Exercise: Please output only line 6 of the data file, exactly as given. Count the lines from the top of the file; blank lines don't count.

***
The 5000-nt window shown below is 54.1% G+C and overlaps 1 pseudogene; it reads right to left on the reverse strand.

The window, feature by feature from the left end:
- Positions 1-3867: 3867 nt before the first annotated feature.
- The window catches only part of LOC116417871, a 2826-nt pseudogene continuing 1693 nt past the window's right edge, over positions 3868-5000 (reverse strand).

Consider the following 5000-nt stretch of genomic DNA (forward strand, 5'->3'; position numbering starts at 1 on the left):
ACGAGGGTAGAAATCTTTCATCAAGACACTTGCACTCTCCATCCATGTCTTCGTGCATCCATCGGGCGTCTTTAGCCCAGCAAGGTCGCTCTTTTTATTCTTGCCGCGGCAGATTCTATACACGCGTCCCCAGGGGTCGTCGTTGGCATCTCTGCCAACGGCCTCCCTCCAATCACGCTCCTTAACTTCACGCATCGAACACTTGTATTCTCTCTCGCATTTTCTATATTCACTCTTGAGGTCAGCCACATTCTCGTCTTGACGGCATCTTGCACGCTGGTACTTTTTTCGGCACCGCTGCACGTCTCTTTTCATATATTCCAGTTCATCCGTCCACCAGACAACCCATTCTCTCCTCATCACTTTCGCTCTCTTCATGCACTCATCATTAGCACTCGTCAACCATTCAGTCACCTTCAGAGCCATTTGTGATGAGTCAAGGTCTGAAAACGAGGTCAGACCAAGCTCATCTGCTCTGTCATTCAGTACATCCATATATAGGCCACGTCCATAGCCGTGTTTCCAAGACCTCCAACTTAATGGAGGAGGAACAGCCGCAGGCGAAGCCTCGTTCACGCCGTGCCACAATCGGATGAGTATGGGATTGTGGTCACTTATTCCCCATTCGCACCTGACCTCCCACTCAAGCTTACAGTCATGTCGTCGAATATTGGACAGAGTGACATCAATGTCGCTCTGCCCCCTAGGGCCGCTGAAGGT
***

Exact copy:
ACGAGGGTAGAAATCTTTCATCAAGACACTTGCACTCTCCATCCATGTCTTCGTGCATCCATCGGGCGTCTTTAGCCCAGCAAGGTCGCTCTTTTTATTCTTGCCGCGGCAGATTCTATACACGCGTCCCCAGGGGTCGTCGTTGGCATCTCTGCCAACGGCCTCCCTCCAATCACGCTCCTTAACTTCACGCATCGAACACTTGTATTCTCTCTCGCATTTTCTATATTCACTCTTGAGGTCAGCCACATTCTCGTCTTGACGGCATCTTGCACGCTGGTACTTTTTTCGGCACCGCTGCACGTCTCTTTTCATATATTCCAGTTCATCCGTCCACCAGACAACCCATTCTCTCCTCATCACTTTCGCTCTCTTCATGCACTCATCATTAGCACTCGTCAACCATTCAGTCACCTTCAGAGCCATTTGTGATGAGTCAAGGTCTGAAAACGAGGTCAGACCAAGCTCATCTGCTCTGTCATTCAGTACATCCATATATAGGCCACGTCCATAGCCGTGTTTCCAAGACCTCCAACTTAATGGAGGAGGAACAGCCGCAGGCGAAGCCTCGTTCACGCCGTGCCACAATCGGATGAGTATGGGATTGTGGTCACTTATTCCCCATTCGCACCTGACCTCCCACTCAAGCTTACAGTCATGTCGTCGAATATTGGACAGAGTGACATCAATGTCGCTCTGCCCCCTAGGGCCGCTGAAGGT